Gifford v. Social Security Administration Commissioner
ORDER declining to adopt 11 Report and Recommendations. Signed by Honorable P. K. Holmes, III on July 24, 2013. (lw)
IN THE UNITED STATES DISTRICT COURT
WESTERN DISTRICT OF ARKANSAS
FORT SMITH DIVISION
TAMMY L. GIFFORD
Case No. 2:12-CV-02215
CAROLYN W. COLVIN, Commissioner of
Social Security Administration
The Court has received proposed findings and recommendations (Doc. 11) from Chief United
States Magistrate Judge James R. Marschewski. Plaintiff timely filed objections to the Magistrate’s
report and recommendations. Defendant has not filed a response to Plaintiff’s objections, and the
response period has passed. After reviewing the record de novo as to Plaintiff’s objections, the Court
declines to adopt the report and recommendations and finds that the decision of the Administrative
Law Judge (“ALJ”) should be reversed and this case remanded for further consideration.
In reviewing the record de novo as to Plaintiff’s objections, the Court must determine
whether the Commissioner’s decision is supported by substantial evidence in the record as a whole.
42 U.S.C. § 405(g); Ramirez v. Barnhart, 292 F.3d 576, 583 (8th Cir. 2002). “Substantial evidence
‘is less than a preponderance, but is enough that a reasonable mind would find it adequate to support
the Commissioner’s conclusion.’” Maresh v. Barnhart, 438 F.3d 897, 898 (8th Cir. 2006) (quoting
McKinney v. Apfel, 228 F.3d 860, 863 (8th Cir. 2000)). The “court will ‘consider evidence that
detracts from the Commissioner’s decision as well as evidence that supports it.’” Id. (quoting
McKinney, 228 F.3d at 863).
The ALJ must go through the following sequential analysis to determine if a claimant is
disabled: (1) whether the claimant has engaged in substantial gainful activity since filing her claim;
(2) whether the claimant has a severe physical and/or mental impairment or combination of
impairments; (3) whether the impairment(s) meet or equal an impairment in the listings; (4) whether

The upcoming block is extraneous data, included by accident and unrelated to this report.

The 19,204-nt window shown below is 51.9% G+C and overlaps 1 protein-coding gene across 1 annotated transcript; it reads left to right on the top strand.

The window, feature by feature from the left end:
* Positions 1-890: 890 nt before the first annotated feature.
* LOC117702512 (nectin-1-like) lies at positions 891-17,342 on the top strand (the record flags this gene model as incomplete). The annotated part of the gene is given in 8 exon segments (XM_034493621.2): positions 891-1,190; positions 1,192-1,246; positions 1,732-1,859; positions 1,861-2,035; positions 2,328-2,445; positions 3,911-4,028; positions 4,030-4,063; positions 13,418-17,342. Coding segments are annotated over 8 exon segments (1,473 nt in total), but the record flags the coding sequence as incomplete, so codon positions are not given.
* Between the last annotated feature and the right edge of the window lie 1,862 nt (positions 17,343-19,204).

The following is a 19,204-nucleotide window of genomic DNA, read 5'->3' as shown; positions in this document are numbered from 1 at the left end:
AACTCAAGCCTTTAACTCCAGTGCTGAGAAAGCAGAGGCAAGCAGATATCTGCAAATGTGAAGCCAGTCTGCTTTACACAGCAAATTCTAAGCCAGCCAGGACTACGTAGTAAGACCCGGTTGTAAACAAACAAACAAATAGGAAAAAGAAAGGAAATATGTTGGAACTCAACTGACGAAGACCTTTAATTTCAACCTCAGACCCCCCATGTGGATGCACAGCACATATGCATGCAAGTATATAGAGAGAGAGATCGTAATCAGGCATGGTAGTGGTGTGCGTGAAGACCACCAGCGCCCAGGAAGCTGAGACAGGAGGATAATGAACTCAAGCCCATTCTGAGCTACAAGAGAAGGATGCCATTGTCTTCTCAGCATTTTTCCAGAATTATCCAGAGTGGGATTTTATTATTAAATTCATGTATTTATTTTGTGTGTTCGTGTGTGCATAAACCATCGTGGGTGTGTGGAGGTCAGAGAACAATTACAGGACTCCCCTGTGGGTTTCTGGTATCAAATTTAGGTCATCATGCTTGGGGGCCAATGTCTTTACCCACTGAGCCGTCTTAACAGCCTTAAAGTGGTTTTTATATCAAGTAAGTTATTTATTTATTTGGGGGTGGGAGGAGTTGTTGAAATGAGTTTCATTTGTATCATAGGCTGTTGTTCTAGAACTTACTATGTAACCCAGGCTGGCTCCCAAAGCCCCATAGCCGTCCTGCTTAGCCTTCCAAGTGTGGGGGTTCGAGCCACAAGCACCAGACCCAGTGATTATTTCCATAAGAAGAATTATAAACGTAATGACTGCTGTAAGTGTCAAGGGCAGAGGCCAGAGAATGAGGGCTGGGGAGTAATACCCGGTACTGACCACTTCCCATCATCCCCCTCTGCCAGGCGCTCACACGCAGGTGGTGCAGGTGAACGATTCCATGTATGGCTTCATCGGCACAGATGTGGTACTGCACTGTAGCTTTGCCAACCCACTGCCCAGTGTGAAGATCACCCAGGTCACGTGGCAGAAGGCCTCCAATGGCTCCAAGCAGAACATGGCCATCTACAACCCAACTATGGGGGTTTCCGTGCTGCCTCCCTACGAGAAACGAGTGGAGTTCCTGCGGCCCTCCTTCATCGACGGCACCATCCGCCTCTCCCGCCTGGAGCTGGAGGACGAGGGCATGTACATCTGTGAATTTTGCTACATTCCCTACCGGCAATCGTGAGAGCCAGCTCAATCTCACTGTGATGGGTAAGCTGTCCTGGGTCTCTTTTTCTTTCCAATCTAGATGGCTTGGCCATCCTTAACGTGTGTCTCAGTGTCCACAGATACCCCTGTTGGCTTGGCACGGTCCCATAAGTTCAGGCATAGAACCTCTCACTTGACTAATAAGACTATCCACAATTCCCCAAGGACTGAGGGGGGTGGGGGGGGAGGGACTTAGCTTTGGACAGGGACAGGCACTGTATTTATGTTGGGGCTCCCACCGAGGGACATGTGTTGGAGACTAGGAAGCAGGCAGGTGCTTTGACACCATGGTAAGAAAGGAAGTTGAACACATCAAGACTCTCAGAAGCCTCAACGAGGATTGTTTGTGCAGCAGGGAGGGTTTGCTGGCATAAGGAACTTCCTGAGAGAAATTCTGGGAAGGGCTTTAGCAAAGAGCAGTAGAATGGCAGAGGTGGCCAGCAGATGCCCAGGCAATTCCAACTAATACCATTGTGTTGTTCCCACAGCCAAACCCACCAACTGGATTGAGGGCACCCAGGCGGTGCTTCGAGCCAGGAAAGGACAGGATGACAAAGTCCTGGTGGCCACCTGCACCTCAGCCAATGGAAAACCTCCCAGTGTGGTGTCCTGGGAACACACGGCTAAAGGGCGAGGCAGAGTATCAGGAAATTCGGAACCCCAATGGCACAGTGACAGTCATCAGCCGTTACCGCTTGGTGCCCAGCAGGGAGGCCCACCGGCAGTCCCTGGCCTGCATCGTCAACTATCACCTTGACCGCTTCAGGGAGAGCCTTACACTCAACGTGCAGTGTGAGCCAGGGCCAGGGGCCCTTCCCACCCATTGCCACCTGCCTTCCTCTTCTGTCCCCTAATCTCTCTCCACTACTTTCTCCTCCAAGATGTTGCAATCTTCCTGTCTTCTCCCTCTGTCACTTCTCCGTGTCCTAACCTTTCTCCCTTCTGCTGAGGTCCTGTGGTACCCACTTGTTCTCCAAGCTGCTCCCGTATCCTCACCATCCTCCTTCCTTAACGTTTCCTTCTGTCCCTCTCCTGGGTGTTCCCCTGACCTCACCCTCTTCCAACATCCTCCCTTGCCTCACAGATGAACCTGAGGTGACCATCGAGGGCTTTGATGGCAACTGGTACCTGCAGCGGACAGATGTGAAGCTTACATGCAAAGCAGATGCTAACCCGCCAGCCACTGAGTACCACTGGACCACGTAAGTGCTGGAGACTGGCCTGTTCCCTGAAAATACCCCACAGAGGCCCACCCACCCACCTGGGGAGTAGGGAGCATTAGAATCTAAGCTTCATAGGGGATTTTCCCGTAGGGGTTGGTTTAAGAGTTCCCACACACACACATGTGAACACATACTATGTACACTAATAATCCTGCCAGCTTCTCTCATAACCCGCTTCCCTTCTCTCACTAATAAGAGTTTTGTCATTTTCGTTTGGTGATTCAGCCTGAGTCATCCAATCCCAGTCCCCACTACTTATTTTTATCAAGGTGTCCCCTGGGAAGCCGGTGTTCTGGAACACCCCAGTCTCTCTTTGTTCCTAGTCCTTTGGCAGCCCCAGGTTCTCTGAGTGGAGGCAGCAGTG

the impairment(s) prevent the claimant from doing past relevant work; and (5) whether the claimant
is able to perform other work in the national economy given her age, education, and experience. 20
C.F.R. § 404.1520(a)-(f).
Plaintiff Tammy L. Gifford argues that the consultative medical examination ordered by the
ALJ was improperly performed by a nurse practitioner with no assistance or approval from a licensed
physician. Gifford argues that the nurse practitioner’s findings were not actually signed by a licensed
physician but, rather, the nurse practitioner simply rubber-stamped the physician’s signature on the
evaluation. The Commissioner does not appear to contest that the exam was performed by a nurse
practitioner, but argues that the nurse practitioner’s opinion was validly considered by the ALJ1 as
an acceptable “other source.” The Commissioner also argues that the use of nurse practitioners is
commonplace and that Gifford failed to object to the fact that her examination was conducted by a
The Commissioner’s arguments miss the mark. While it may be commonplace to use a nurse
practitioner and the ALJ may be able to consider the nurse practitioner’s opinion, the problem in this
case appears to be that—discounting the nurse practitioner’s evaluation as well as that of Gifford’s
chiropractor—no licensed physician examined Gifford and made findings as to any work-related
limitations she might have due to her impairments. Furthermore, Gifford cannot be charged with
knowing, at the time of the hearing, how the ALJ was going to treat the nurse practitioner’s findings
and what weight the ALJ was going to give those findings. It does not appear that Gifford is